In 1926, rich but childless Andrew Marsh writes a will providing generous bequests to friends, associates, and their children while leaving the bulk of his estate to a medical foundation. He conspicuously omits his young ward Violet Wilson on the chauvinistic grounds that girls will be provided for by their husbands. Marsh's sexist attitudes change over the years as Violet grows into a lovely, independent young woman and publisher of a feminist magazine. He announces that he is going to alter his will and leave 100% of the estate to his ward. On the same night he confides to Poirot that he is terminally ill and wants the detective to be executor of his estate, he is lured out of the house and murdered before he can write the new document. When his lawyer discovers that the old will has been stolen too, the dead man is declared intestate. While the local authorities attribute the death to natural causes, Poirot is given reason to believe that Marsh has an illegitimate son, the identity...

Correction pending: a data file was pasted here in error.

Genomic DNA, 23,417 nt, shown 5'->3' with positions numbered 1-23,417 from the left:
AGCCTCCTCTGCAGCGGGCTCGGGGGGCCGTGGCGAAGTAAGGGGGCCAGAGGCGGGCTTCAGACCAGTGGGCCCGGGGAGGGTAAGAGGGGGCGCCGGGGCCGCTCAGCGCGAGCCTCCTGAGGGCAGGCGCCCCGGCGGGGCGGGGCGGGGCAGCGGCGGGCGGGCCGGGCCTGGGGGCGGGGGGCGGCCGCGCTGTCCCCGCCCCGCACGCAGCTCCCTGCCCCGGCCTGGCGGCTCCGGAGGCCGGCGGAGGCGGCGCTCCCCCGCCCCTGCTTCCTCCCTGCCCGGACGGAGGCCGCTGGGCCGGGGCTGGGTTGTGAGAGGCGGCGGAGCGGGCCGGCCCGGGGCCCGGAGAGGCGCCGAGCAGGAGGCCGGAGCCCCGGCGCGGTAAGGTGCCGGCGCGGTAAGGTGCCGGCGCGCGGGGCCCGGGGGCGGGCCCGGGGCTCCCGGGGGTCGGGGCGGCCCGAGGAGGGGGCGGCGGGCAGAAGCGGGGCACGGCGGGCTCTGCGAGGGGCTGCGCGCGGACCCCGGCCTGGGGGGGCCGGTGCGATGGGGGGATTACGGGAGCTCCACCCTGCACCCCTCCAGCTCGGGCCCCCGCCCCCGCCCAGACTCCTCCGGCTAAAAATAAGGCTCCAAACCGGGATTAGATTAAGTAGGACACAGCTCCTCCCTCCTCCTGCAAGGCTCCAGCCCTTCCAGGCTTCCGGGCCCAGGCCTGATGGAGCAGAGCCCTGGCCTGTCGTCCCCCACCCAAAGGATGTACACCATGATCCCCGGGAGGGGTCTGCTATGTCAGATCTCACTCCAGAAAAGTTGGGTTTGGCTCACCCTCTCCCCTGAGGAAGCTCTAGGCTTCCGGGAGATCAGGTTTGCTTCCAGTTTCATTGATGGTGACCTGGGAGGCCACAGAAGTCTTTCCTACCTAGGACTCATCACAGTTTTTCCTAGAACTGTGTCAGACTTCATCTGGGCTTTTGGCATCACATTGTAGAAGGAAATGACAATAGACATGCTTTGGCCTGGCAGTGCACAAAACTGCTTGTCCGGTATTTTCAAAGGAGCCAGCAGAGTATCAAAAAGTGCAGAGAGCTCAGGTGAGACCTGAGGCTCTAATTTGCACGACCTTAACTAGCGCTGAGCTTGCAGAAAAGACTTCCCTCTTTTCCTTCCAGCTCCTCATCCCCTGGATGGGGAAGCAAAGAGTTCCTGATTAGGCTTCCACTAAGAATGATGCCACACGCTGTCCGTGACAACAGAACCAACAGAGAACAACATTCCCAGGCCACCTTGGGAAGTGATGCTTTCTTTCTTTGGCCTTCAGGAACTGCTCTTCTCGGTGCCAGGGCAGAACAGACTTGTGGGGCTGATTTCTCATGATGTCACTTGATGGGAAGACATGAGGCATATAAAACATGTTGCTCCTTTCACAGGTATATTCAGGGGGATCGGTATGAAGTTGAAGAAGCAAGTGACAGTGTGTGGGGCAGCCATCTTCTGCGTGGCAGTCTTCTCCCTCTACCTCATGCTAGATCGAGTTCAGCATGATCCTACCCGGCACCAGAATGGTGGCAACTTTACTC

Gabe Taverney (email@example.com)
Did You Know?
This is the only show that isn't based on an original Agatha Christie story; only the names of the characters are taken from the original "The Case of The Missing Will". See more
When Miss Lemon arrives at the hospital to check birth records for Poirot, she gets out of the car wearing a red dress with a white sweater. Moments later as she's entering the Records Office, she's wearing a blue dress with white sweater. In the next shot, it shows her going through the Records books and she's back in the red dress again. In her next scene she arrives back to give Poirot the info she's found and she's once again back in the blue dress. See more
Captain Arthur Hastings
[walking in the funeral procession
The man had a lot of friends, Poirot.
What good are many friends, mon ami, when you have one bad enemy?